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ON HISTORICAL GROUNDS
The Curious Case of Tommy Barlow
By David Arcidiacono
Born in 1852, Thomas H. Barlow grew up in Brooklyn, New York, playing ball every afternoon as most young lads in the baseball-crazed city did. Tommy, as he was affectionately called, became so skilled at the game that by the age of twenty he was a promising young catcher for the Brooklyn Atlantics in the National Association, the country's first professional baseball league. He handled the deliveries of teenage hurler Jim Britt, who, at the tender age of sixteen, had also begun his professional career with the Atlantics in 1872. After two seasons as batterymates, both Barlow and Britt departed the pathetic Atlantics, who had won barely a quarter of their games during that time. Britt never played major league ball again, while Barlow signed with Connecticut's newest entry in the National Association, the Hartford Dark Blues.
In young Barlow, the Dark Blues knew they were getting a hitter noted more for his short hits than long ones. Tommy was one of the first practitioners of the bunt, executing his strategic hit with a bat turned from no more than twenty-four inches of wood. He had so thoroughly mastered the maneuver that critics who thought the innovation unworthy of a professional player dubbed it "Barlow's dodo."1 Defense was the primary reason the Dark Blues signed Barlow, as they planned to move him out from behind the plate to anchor their infield at the shortstop position, where they believed his quickness and agility would truly shine.
But it is not for his slick fielding or clever handling of the bat for which Barlow is remembered, if he is remembered at all. Instead, it is for the sad manner in which his career, indeed his life, came to an end. Countless ballplayers have been forced from the game they loved due to the evils of the bottle, but Barlow may have been the first to lose his career to drugs.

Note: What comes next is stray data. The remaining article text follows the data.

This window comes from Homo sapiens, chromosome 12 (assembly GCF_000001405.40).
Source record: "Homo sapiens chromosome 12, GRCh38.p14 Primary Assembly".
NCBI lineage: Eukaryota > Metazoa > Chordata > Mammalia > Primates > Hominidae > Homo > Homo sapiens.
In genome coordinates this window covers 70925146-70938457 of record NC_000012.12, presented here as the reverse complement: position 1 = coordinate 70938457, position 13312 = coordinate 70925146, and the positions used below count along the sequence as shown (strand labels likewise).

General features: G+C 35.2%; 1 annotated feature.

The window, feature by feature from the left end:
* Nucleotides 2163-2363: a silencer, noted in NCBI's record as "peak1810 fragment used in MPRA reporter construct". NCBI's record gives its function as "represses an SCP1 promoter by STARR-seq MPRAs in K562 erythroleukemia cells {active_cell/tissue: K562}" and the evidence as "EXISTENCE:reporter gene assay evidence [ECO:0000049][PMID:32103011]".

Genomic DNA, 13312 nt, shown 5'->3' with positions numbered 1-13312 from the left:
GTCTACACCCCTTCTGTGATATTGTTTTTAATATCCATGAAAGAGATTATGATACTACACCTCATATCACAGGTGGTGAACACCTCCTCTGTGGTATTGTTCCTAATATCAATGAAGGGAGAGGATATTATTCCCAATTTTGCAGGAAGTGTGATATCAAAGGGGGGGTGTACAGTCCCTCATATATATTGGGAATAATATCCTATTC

Tommy Barlow's story of how he became a morphine addict is so compelling that Ken Burns's highly acclaimed documentary Baseball included a dramatic reading of the following letter from Barlow, which appeared in the September 16, 1877, edition of the Boston Times.
It was on the 10th of August, 1874, that there was a match game of baseball in Chicago between the White Stockings of that city and the Hartfords of Hartford, now of Brooklyn. I was catcher for the Hartfords, and Fisher was pitching. He is a lightning pitcher, and very few could catch for him. On that occasion he delivered as wicked a ball as ever left his hands, and it went through my grasp like an express train, striking me with full force in the side. I fell insensible to the ground, but was quickly picked up, placed in a carriage, and driven to my hotel. The doctor who attended me gave a hypodermic injection of morphine, but I had rather died behind the bat then [sic] have had that first dose. My injury was only temporary, but from taking prescriptions of morphine during my illness, the habit grew on me, and I am now powerless in its grasp. My morphine pleasure has cost me eight dollars a day, at least. I was once catcher for the Mutuals, also for the Atlantics, but no one would think it to look at me now.2